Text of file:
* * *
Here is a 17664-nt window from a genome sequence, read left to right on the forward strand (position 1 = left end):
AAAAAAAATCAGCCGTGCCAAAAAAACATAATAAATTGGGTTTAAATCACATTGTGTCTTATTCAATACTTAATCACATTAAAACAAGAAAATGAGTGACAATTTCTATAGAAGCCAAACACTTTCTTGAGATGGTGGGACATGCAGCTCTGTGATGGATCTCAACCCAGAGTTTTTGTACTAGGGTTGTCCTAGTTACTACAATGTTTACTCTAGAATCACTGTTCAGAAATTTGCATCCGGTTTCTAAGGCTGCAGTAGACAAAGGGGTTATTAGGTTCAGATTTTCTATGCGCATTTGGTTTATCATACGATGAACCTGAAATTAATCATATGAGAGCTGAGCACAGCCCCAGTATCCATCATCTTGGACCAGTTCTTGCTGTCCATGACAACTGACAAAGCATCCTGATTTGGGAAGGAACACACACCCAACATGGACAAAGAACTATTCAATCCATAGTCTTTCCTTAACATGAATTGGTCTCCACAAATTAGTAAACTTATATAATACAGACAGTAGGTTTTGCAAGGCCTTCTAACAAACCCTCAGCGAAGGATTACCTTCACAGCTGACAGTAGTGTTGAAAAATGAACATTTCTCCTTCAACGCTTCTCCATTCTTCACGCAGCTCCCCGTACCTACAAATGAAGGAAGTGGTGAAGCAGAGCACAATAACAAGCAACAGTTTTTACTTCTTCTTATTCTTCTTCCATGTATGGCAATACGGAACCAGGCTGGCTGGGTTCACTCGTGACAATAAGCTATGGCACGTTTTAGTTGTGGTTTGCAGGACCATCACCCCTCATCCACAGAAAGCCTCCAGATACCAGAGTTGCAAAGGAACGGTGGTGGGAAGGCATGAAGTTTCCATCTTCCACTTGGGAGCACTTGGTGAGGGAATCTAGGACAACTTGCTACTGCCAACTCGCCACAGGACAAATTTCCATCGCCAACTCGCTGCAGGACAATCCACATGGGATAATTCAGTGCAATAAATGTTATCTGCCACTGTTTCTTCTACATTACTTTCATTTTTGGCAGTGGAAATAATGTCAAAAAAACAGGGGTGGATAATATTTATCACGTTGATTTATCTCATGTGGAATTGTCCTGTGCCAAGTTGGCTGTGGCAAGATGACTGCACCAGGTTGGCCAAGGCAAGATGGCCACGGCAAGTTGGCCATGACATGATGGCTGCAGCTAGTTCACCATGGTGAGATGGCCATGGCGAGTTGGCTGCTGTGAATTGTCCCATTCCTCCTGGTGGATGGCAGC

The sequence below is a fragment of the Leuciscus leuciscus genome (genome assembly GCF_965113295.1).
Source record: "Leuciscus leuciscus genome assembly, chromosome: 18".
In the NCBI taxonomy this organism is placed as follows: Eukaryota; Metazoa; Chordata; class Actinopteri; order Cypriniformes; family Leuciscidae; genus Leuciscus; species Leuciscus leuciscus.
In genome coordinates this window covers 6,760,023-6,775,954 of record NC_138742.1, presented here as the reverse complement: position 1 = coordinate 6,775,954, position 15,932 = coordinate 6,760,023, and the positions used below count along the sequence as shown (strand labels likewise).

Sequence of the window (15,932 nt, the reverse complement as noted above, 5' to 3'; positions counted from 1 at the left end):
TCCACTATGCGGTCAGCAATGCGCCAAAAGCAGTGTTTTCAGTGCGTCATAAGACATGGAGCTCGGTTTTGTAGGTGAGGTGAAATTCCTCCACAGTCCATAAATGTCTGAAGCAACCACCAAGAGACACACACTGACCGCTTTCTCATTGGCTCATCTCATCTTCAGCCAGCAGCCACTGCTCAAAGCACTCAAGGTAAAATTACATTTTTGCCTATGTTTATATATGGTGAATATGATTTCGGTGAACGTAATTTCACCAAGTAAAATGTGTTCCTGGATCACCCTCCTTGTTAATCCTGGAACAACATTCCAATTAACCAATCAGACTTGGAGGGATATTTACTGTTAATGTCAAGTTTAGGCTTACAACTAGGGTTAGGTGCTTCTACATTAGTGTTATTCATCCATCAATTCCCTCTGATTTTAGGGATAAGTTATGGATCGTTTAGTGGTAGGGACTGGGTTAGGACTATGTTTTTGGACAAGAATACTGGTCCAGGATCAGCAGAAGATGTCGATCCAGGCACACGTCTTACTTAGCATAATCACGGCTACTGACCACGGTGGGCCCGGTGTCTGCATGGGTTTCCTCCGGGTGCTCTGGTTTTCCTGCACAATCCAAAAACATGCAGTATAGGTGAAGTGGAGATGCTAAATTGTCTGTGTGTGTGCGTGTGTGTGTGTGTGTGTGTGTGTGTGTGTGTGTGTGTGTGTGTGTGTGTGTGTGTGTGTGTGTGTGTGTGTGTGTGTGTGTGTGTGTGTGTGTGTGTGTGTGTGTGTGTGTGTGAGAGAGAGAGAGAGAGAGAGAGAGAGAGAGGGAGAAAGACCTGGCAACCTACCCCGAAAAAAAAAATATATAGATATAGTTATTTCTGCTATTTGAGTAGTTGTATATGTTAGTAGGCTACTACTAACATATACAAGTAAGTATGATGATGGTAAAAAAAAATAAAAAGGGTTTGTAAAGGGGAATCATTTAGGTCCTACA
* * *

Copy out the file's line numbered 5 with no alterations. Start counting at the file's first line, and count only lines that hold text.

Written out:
In the NCBI taxonomy this organism is placed as follows: Eukaryota; Metazoa; Chordata; class Actinopteri; order Cypriniformes; family Leuciscidae; genus Leuciscus; species Leuciscus leuciscus.